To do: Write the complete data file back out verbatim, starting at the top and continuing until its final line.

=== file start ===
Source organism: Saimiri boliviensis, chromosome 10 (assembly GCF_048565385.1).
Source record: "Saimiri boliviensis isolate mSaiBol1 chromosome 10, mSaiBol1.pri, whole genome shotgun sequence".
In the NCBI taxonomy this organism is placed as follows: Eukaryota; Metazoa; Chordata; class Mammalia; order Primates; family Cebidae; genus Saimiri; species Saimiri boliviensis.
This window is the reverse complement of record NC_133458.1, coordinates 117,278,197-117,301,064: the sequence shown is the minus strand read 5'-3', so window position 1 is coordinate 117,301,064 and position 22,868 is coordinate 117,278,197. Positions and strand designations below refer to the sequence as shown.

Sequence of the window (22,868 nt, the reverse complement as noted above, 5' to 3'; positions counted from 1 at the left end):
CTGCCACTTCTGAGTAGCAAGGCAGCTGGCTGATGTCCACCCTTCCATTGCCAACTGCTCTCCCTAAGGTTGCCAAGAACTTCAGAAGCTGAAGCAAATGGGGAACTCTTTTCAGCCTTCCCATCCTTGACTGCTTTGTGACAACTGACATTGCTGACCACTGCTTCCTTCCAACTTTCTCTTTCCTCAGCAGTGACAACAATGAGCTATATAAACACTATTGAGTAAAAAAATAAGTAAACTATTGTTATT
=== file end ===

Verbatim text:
Source organism: Saimiri boliviensis, chromosome 10 (assembly GCF_048565385.1).
Source record: "Saimiri boliviensis isolate mSaiBol1 chromosome 10, mSaiBol1.pri, whole genome shotgun sequence".
In the NCBI taxonomy this organism is placed as follows: Eukaryota; Metazoa; Chordata; class Mammalia; order Primates; family Cebidae; genus Saimiri; species Saimiri boliviensis.
This window is the reverse complement of record NC_133458.1, coordinates 117,278,197-117,301,064: the sequence shown is the minus strand read 5'-3', so window position 1 is coordinate 117,301,064 and position 22,868 is coordinate 117,278,197. Positions and strand designations below refer to the sequence as shown.

Sequence of the window (22,868 nt, the reverse complement as noted above, 5' to 3'; positions counted from 1 at the left end):
CTGCCACTTCTGAGTAGCAAGGCAGCTGGCTGATGTCCACCCTTCCATTGCCAACTGCTCTCCCTAAGGTTGCCAAGAACTTCAGAAGCTGAAGCAAATGGGGAACTCTTTTCAGCCTTCCCATCCTTGACTGCTTTGTGACAACTGACATTGCTGACCACTGCTTCCTTCCAACTTTCTCTTTCCTCAGCAGTGACAACAATGAGCTATATAAACACTATTGAGTAAAAAAATAAGTAAACTATTGTTATT